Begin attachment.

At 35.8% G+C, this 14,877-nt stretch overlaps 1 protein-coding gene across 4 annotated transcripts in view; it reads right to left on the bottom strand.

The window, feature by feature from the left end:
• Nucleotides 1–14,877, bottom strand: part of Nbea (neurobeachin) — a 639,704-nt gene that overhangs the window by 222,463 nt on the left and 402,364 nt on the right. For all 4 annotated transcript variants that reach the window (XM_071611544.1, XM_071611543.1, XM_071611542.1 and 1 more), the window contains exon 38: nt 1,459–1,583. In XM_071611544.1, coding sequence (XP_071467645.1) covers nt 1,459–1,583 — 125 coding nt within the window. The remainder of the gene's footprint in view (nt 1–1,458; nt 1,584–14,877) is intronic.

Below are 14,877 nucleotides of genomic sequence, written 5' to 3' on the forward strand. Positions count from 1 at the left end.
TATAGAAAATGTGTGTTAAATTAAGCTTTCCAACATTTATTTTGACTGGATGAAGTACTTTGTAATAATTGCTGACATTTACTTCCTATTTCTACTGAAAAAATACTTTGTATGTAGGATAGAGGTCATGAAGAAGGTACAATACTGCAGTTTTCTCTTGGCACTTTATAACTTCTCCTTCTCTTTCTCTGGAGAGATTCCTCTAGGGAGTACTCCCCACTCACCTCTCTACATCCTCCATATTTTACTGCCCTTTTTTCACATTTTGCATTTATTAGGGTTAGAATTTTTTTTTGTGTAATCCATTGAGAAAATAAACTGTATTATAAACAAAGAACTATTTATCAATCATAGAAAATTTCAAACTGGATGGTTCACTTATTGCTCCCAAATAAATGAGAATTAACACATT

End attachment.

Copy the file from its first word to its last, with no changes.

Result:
At 35.8% G+C, this 14,877-nt stretch overlaps 1 protein-coding gene across 4 annotated transcripts in view; it reads right to left on the bottom strand.

The window, feature by feature from the left end:
• Nucleotides 1–14,877, bottom strand: part of Nbea (neurobeachin) — a 639,704-nt gene that overhangs the window by 222,463 nt on the left and 402,364 nt on the right. For all 4 annotated transcript variants that reach the window (XM_071611544.1, XM_071611543.1, XM_071611542.1 and 1 more), the window contains exon 38: nt 1,459–1,583. In XM_071611544.1, coding sequence (XP_071467645.1) covers nt 1,459–1,583 — 125 coding nt within the window. The remainder of the gene's footprint in view (nt 1–1,458; nt 1,584–14,877) is intronic.

Below are 14,877 nucleotides of genomic sequence, written 5' to 3' on the forward strand. Positions count from 1 at the left end.
TATAGAAAATGTGTGTTAAATTAAGCTTTCCAACATTTATTTTGACTGGATGAAGTACTTTGTAATAATTGCTGACATTTACTTCCTATTTCTACTGAAAAAATACTTTGTATGTAGGATAGAGGTCATGAAGAAGGTACAATACTGCAGTTTTCTCTTGGCACTTTATAACTTCTCCTTCTCTTTCTCTGGAGAGATTCCTCTAGGGAGTACTCCCCACTCACCTCTCTACATCCTCCATATTTTACTGCCCTTTTTTCACATTTTGCATTTATTAGGGTTAGAATTTTTTTTTGTGTAATCCATTGAGAAAATAAACTGTATTATAAACAAAGAACTATTTATCAATCATAGAAAATTTCAAACTGGATGGTTCACTTATTGCTCCCAAATAAATGAGAATTAACACATT